Mike: With that, Catherine's a black box. I cannot tell how she felt about the movie in general. And I can tell Steve really disliked it. The further we get away from watching it I think the more I like it because I think I'm forgetting some of the dumb stuff, and some of the bigger moments are hitting and I am remembering them fondly. Well, a thing that I find very dumb is that, and the movie tries to explain in a way, is so Johnny leaves town, goes to Sicily because their mother is dying. Ronnie doesn't even know that, and the movies is just like, "Mom doesn't like him." Is this a weird way to get rid of one of the characters so the other two characters can meet?

 

Catherine: Now that you say it like that, yeah.

 

Steve: Yeah. Yeah. I'm connecting those dots, Mike.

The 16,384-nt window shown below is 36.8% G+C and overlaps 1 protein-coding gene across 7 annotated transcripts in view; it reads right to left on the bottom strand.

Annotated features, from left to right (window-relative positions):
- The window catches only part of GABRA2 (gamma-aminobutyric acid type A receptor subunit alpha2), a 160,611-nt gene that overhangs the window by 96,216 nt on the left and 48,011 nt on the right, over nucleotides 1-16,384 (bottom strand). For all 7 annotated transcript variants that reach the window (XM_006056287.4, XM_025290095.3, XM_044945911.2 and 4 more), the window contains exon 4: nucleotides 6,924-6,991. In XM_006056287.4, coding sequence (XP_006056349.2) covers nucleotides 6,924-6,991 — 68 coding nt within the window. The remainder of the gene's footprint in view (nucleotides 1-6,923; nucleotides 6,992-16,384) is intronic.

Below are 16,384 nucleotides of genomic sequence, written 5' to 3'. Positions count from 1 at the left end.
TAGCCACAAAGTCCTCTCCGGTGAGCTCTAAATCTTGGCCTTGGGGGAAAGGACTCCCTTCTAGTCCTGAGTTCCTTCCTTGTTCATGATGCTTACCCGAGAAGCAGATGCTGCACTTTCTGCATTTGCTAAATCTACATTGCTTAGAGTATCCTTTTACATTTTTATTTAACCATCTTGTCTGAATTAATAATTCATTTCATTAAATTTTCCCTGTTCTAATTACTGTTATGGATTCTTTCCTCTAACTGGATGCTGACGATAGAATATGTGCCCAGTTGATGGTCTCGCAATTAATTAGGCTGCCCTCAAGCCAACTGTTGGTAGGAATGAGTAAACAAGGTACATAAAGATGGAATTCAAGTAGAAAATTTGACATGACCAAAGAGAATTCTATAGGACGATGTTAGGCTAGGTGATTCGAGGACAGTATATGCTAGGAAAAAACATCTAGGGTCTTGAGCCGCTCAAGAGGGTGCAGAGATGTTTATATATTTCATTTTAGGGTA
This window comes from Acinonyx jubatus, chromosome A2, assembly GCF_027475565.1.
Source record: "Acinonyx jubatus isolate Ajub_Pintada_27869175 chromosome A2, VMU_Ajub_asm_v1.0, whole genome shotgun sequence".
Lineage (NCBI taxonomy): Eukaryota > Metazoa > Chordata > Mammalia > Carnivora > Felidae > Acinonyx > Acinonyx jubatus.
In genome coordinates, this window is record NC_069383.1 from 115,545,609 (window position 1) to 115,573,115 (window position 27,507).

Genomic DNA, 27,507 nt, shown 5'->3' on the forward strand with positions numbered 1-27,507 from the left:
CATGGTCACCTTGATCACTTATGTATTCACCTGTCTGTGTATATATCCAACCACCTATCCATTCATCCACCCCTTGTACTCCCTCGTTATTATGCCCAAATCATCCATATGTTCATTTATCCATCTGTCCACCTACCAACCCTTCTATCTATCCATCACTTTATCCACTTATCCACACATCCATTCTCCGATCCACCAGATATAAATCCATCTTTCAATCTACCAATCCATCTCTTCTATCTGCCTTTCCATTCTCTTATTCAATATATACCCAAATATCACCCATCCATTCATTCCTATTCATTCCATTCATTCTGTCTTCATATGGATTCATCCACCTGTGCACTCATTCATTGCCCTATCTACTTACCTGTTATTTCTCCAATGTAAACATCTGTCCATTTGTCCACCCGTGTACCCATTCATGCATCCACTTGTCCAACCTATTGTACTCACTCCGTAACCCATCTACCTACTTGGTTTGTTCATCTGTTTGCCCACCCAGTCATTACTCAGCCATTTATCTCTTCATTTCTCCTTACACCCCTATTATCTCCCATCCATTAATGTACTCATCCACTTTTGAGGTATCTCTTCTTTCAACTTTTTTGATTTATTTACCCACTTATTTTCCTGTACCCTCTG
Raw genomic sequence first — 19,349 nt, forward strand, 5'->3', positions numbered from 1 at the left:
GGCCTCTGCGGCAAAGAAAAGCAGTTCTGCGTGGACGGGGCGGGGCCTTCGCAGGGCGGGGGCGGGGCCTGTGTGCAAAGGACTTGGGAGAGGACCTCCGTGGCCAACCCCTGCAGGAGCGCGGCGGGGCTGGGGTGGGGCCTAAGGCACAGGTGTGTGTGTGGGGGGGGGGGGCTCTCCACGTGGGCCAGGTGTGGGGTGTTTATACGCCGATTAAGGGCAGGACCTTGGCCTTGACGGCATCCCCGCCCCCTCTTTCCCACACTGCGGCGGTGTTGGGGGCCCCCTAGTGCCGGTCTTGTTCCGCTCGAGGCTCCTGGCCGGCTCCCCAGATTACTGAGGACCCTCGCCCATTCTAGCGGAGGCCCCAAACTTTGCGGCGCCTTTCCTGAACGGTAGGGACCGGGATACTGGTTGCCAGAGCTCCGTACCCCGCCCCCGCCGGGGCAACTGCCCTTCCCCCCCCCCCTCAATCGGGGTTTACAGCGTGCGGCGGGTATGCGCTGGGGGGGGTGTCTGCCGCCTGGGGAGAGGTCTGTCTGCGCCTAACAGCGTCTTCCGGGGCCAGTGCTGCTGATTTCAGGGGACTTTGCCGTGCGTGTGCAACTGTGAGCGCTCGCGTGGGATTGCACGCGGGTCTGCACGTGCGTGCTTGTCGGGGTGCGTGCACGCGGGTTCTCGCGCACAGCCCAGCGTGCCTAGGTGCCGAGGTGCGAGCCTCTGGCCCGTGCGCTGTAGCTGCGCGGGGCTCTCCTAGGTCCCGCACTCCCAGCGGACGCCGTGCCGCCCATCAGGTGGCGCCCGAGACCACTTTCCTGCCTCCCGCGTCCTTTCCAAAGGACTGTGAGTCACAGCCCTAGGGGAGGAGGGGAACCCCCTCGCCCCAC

Mike: It reminded me of a movie that came out in the '90s, While You Were Sleeping. I want to say it's Sandra Bullock and Bill Pullman, and she's dating Bill Pullman's brother who falls into a coma. And while that guy is in a coma, Bullock is visiting him and she meets the brother and then falls for him, but that makes more sense to me. The coma love story makes more sense to me than Brother A disappears for a few weeks to take care of mom. And then mom gets better. He says, "Well, we can't get married because anything might kill her now." The movie's goofy.